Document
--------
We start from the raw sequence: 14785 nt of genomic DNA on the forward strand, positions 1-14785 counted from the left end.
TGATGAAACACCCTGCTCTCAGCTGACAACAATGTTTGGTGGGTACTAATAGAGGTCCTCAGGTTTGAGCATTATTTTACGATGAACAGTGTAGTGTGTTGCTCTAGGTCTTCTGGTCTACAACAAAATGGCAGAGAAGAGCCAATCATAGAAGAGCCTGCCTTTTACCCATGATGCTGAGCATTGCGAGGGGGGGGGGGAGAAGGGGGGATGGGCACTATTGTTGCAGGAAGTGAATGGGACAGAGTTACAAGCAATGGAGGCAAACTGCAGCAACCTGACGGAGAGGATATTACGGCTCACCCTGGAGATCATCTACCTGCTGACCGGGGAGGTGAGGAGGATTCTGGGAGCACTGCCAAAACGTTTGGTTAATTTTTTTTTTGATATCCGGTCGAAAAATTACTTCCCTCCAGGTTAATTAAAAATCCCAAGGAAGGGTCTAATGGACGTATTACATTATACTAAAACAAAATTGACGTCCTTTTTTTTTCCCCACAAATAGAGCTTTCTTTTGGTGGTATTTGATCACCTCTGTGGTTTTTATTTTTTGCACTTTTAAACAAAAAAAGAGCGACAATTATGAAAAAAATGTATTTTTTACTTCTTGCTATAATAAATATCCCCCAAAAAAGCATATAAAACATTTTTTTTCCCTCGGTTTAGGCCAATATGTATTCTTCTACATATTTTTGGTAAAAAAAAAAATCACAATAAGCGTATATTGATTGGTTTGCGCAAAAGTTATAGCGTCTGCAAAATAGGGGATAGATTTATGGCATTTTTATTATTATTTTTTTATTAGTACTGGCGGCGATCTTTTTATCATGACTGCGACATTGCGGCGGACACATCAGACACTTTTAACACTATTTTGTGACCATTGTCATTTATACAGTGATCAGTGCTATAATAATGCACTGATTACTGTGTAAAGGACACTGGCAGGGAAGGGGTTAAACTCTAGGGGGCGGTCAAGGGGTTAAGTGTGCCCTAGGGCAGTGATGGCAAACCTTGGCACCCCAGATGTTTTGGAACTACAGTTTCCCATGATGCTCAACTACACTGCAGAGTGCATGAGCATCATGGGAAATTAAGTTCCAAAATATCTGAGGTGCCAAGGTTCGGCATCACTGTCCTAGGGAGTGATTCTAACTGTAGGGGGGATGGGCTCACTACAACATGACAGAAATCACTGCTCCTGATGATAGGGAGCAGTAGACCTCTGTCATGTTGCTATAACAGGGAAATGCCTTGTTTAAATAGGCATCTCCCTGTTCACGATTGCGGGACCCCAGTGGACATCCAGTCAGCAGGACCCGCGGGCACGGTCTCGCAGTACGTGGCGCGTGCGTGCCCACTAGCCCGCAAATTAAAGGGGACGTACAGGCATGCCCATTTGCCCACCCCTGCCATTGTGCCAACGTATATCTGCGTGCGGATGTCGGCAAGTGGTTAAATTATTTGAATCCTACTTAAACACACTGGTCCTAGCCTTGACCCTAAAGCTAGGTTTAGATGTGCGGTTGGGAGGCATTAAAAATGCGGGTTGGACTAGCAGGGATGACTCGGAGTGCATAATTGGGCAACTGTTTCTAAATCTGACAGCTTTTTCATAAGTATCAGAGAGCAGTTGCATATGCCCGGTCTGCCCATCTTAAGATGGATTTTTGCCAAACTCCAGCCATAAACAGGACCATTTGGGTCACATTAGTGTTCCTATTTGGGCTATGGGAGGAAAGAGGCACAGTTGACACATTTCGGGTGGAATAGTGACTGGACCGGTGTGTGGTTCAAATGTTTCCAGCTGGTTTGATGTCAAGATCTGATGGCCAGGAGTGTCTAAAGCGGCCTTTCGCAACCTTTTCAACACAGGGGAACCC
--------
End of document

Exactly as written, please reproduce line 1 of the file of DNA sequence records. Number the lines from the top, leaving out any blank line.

We start from the raw sequence: 14785 nt of genomic DNA on the forward strand, positions 1-14785 counted from the left end.